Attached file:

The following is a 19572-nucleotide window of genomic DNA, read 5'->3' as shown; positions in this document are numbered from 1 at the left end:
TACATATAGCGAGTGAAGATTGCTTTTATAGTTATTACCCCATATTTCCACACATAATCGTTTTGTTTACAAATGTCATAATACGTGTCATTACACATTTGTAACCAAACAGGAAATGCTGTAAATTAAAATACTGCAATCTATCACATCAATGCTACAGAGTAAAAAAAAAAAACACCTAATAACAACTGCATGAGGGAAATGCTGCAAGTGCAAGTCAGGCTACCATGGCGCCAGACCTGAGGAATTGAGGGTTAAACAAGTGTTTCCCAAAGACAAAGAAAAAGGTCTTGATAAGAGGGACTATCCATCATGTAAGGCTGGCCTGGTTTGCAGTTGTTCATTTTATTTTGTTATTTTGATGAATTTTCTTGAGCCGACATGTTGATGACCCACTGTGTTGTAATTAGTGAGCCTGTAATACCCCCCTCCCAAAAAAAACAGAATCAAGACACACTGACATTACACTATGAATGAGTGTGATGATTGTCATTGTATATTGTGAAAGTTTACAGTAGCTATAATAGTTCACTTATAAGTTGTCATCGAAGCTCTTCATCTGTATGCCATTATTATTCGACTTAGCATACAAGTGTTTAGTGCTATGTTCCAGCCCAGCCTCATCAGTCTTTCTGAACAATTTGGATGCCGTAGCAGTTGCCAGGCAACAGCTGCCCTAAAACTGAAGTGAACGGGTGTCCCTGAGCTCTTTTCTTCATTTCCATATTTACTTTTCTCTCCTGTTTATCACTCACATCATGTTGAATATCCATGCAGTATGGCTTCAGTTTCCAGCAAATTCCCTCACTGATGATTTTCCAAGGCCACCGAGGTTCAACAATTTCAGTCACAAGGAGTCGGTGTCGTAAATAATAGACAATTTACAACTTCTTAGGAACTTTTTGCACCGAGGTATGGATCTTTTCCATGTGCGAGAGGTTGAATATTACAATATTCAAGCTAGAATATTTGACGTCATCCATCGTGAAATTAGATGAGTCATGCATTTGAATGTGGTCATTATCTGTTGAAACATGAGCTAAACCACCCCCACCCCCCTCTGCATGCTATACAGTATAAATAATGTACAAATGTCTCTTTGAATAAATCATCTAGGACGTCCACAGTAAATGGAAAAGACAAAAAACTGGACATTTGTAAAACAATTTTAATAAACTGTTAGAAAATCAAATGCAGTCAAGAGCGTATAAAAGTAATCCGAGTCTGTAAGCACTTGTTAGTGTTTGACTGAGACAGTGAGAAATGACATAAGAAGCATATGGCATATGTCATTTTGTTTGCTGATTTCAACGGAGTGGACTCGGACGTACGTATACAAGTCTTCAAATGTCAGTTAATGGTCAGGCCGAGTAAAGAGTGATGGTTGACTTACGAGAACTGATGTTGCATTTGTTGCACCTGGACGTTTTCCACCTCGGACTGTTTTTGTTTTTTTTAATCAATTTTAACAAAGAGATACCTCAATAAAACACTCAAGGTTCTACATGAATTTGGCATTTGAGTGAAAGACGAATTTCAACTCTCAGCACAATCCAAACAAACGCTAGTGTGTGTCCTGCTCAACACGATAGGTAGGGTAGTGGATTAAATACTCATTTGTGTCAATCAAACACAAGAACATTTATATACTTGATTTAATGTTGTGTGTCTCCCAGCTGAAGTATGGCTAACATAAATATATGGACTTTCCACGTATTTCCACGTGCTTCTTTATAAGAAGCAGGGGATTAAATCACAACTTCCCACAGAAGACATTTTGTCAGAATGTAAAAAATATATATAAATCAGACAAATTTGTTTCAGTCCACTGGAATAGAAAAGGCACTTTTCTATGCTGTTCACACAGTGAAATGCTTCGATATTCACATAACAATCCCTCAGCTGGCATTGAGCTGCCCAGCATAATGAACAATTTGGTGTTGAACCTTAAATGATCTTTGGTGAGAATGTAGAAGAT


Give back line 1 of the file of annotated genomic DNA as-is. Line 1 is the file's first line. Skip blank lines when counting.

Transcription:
The following is a 19572-nucleotide window of genomic DNA, read 5'->3' as shown; positions in this document are numbered from 1 at the left end: